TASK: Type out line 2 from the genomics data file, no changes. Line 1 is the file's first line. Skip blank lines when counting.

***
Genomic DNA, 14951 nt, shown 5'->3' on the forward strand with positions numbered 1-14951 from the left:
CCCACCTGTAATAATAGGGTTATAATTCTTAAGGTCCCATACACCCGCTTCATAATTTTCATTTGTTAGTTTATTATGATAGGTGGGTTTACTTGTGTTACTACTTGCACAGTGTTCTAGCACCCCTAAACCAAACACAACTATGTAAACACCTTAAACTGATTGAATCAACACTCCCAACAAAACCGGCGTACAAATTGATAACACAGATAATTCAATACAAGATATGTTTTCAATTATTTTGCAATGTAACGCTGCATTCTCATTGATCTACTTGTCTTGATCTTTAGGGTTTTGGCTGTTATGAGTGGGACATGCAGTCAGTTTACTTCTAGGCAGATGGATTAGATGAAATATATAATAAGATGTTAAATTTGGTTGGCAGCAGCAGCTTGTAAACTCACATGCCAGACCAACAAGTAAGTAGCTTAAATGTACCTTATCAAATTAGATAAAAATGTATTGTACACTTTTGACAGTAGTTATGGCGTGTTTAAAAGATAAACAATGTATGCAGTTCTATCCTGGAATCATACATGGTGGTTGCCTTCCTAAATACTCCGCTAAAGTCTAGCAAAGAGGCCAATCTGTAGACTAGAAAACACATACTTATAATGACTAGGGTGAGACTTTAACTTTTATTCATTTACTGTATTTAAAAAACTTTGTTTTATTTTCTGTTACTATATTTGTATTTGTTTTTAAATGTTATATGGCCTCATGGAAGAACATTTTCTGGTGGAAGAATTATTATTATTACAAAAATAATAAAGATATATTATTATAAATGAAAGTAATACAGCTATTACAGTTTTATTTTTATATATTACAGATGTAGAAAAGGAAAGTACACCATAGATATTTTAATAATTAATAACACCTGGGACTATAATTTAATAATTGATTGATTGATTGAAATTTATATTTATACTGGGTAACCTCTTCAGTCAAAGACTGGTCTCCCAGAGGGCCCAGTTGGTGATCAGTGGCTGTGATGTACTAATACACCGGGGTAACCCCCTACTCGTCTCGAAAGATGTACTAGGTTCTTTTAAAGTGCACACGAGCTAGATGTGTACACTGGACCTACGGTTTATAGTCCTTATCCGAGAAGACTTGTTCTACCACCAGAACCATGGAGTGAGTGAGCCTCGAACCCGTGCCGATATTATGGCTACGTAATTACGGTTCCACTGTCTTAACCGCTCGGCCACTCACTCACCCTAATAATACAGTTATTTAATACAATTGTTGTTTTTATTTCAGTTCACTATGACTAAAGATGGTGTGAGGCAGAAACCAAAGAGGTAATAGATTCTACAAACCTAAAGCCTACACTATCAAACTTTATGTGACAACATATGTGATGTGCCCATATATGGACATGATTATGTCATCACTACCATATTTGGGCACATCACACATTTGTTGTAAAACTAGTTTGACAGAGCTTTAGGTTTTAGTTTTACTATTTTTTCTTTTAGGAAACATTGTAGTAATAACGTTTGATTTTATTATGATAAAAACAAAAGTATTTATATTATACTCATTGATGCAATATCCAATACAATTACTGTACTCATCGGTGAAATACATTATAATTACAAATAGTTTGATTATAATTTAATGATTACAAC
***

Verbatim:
CCCACCTGTAATAATAGGGTTATAATTCTTAAGGTCCCATACACCCGCTTCATAATTTTCATTTGTTAGTTTATTATGATAGGTGGGTTTACTTGTGTTACTACTTGCACAGTGTTCTAGCACCCCTAAACCAAACACAACTATGTAAACACCTTAAACTGATTGAATCAACACTCCCAACAAAACCGGCGTACAAATTGATAACACAGATAATTCAATACAAGATATGTTTTCAATTATTTTGCAATGTAACGCTGCATTCTCATTGATCTACTTGTCTTGATCTTTAGGGTTTTGGCTGTTATGAGTGGGACATGCAGTCAGTTTACTTCTAGGCAGATGGATTAGATGAAATATATAATAAGATGTTAAATTTGGTTGGCAGCAGCAGCTTGTAAACTCACATGCCAGACCAACAAGTAAGTAGCTTAAATGTACCTTATCAAATTAGATAAAAATGTATTGTACACTTTTGACAGTAGTTATGGCGTGTTTAAAAGATAAACAATGTATGCAGTTCTATCCTGGAATCATACATGGTGGTTGCCTTCCTAAATACTCCGCTAAAGTCTAGCAAAGAGGCCAATCTGTAGACTAGAAAACACATACTTATAATGACTAGGGTGAGACTTTAACTTTTATTCATTTACTGTATTTAAAAAACTTTGTTTTATTTTCTGTTACTATATTTGTATTTGTTTTTAAATGTTATATGGCCTCATGGAAGAACATTTTCTGGTGGAAGAATTATTATTATTACAAAAATAATAAAGATATATTATTATAAATGAAAGTAATACAGCTATTACAGTTTTATTTTTATATATTACAGATGTAGAAAAGGAAAGTACACCATAGATATTTTAATAATTAATAACACCTGGGACTATAATTTAATAATTGATTGATTGATTGAAATTTATATTTATACTGGGTAACCTCTTCAGTCAAAGACTGGTCTCCCAGAGGGCCCAGTTGGTGATCAGTGGCTGTGATGTACTAATACACCGGGGTAACCCCCTACTCGTCTCGAAAGATGTACTAGGTTCTTTTAAAGTGCACACGAGCTAGATGTGTACACTGGACCTACGGTTTATAGTCCTTATCCGAGAAGACTTGTTCTACCACCAGAACCATGGAGTGAGTGAGCCTCGAACCCGTGCCGATATTATGGCTACGTAATTACGGTTCCACTGTCTTAACCGCTCGGCCACTCACTCACCCTAATAATACAGTTATTTAATACAATTGTTGTTTTTATTTCAGTTCACTATGACTAAAGATGGTGTGAGGCAGAAACCAAAGAGGTAATAGATTCTACAAACCTAAAGCCTACACTATCAAACTTTATGTGACAACATATGTGATGTGCCCATATATGGACATGATTATGTCATCACTACCATATTTGGGCACATCACACATTTGTTGTAAAACTAGTTTGACAGAGCTTTAGGTTTTAGTTTTACTATTTTTTCTTTTAGGAAACATTGTAGTAATAACGTTTGATTTTATTATGATAAAAACAAAAGTATTTATATTATACTCATTGATGCAATATCCAATACAATTACTGTACTCATCGGTGAAATACATTATAATTACAAATAGTTTGATTATAATTTAATGATTACAAC